MBTI is a popular test and theory used in a number of online "personality tests". However, what is its true value and is it worth to identify oneself with four letters that supposedly define our personality?
In 1942, Katharine Cook Briggs and her daughter Isabel Briggs Myers created their own personality questionnaire based on Carl Gustav Jung's theory of psychological types. Katharine Briggs, even before the Swiss psychiatrist published "Psychological Types", studied the biography of people, trying to grasp differences in the existing temperaments. Having familiarized herself with Jung's theory she noticed many similarities to her findings, but decided that Jung's typology was much more profound and decided to create her new tool based on "Psychological Types".
The indicator's result categorizes the recipient into one of the 16 resulting types, which are coded by the letters of each of the psychological functions the type is supposed to consist of, for example INTP (Introverted, iNtuitive, Thinking, Perceiving) or ESFJ (Extraverted, Sensing, Feeling, Judging). Myers-Briggs Type Indicator is an instrument used in many fields such as education, counselling, coaching, psychotherapy for couples or families and team building, as well as in scientific research published primarily in the Journal of Psychological Type. It is now the most widely used personal inventory in the United States.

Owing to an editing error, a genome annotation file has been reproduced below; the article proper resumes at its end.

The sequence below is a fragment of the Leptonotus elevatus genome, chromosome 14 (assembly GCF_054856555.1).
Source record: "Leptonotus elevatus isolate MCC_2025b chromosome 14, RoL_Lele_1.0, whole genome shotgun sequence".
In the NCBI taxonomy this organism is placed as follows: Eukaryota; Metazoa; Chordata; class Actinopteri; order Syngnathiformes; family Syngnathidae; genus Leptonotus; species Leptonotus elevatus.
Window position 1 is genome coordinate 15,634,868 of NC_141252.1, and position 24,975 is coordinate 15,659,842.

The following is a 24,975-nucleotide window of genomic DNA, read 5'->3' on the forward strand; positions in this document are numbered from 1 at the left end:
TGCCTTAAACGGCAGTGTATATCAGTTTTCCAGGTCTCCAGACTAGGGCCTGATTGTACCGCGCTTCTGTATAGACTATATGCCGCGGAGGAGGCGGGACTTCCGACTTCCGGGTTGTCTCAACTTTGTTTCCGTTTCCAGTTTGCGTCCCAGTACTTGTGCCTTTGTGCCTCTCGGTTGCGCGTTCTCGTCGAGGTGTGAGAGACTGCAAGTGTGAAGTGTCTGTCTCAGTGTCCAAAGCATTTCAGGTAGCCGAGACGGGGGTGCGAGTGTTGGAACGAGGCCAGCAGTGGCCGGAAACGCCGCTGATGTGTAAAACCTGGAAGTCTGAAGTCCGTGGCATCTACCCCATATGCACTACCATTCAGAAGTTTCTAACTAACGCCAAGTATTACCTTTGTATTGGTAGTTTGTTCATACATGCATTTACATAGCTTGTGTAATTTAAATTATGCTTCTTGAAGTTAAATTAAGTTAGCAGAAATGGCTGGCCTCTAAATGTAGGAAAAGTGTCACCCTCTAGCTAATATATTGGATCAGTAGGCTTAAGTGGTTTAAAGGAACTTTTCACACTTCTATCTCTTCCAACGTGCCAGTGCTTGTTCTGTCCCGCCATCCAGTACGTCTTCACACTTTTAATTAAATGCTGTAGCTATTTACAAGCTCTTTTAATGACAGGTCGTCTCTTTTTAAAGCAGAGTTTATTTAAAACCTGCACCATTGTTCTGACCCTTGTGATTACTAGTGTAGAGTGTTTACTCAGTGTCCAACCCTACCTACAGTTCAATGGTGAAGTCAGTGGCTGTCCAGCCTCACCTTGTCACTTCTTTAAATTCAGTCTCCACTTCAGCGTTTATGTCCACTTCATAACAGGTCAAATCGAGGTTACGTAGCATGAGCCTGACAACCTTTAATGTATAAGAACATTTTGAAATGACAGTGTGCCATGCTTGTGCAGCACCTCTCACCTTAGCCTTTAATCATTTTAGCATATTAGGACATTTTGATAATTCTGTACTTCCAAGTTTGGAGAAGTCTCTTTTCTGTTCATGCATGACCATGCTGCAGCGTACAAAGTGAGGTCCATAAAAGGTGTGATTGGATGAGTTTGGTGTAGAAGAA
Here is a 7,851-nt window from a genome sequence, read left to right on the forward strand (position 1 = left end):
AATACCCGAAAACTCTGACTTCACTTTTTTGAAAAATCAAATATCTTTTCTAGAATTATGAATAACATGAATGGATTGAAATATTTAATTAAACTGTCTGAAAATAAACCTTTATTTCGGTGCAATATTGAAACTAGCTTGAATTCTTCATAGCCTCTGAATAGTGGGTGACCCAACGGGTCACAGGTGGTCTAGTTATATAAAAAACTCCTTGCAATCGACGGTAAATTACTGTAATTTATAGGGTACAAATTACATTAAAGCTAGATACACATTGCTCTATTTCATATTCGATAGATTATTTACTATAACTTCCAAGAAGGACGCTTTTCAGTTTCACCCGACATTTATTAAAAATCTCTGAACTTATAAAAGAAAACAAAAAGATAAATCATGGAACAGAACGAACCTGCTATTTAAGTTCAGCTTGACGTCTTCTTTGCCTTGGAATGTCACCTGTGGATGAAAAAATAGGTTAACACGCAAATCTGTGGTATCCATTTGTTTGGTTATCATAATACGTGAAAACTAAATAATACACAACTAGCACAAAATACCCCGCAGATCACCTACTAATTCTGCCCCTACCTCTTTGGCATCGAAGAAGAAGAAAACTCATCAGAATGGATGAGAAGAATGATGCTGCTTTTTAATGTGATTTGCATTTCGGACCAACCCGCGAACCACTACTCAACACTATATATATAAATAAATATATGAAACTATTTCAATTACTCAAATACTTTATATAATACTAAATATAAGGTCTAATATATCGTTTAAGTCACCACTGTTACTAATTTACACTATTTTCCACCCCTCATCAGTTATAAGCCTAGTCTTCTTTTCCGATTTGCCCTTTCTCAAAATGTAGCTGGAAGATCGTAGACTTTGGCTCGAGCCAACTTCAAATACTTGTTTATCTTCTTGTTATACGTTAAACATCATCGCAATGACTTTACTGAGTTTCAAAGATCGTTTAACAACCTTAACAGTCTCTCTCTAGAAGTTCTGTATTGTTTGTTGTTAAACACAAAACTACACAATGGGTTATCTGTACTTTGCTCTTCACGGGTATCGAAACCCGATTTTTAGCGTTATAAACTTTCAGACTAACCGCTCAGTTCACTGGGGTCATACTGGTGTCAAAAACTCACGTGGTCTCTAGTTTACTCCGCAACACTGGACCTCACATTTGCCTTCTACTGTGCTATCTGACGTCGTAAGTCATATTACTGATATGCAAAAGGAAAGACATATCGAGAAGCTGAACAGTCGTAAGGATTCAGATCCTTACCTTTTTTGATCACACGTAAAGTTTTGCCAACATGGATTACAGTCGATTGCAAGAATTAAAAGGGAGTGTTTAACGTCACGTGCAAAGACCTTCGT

Here are 4 main reasons why you should NOT use this inventory:
1. MBTI misinterprets Jung's theory
Theory of MBTI understand Jung's psychological types as categories of traits in a way that comprehensively explains the complexity and diversity of human personality traits. In fact, Jung described the types as types of consciousness that are possible to experience by all people. Another suitable term is cognitive modes. A person who experiences the most frequently a consciousness of an introverted-sensitive type does not have to always be in this state. This only means that such consciousness prefers and most often experiences it.
Thus, a psychological type in Jung's original understanding means no less than the preferred cognitive mode - so these are not "character" traits constantly assigned to a person, as suggested by the creators of MBTI. Thus, Jung's theory does not try to describe and categorize kinds of personalities at all! - contrary to what MBTI is trying to do. In addition, the test is not designed in such a way that each of the functions listed by Jung can be revealed in every question, which according to the Polish researcher Czesław Nosal is a necessary condition for properly operationalising (translating psychological types theory into a test form).
2. Poor psychometric properties